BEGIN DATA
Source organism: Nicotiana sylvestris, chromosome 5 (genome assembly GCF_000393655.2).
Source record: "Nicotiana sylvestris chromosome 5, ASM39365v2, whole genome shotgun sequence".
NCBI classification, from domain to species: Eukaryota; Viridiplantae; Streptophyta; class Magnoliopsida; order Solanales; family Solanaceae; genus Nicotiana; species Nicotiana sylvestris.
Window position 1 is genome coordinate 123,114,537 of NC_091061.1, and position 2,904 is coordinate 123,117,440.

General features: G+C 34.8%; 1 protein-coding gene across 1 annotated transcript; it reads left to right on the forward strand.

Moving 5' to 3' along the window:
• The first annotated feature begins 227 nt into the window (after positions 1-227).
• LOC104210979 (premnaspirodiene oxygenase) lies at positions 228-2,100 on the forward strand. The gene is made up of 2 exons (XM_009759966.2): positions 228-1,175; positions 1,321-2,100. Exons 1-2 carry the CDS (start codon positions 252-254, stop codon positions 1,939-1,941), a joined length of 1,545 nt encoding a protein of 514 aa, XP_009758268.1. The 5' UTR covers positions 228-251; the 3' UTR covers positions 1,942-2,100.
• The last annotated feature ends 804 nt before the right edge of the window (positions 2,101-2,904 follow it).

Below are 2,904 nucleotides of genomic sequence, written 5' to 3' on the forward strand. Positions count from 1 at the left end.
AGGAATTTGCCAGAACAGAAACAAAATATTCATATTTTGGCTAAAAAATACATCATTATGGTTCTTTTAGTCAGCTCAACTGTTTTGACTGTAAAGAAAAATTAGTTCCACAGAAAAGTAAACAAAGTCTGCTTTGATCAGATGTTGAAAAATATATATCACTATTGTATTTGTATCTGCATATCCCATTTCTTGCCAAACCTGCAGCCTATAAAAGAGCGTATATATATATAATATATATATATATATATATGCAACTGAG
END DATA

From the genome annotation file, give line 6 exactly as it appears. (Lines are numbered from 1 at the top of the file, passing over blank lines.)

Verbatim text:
Moving 5' to 3' along the window: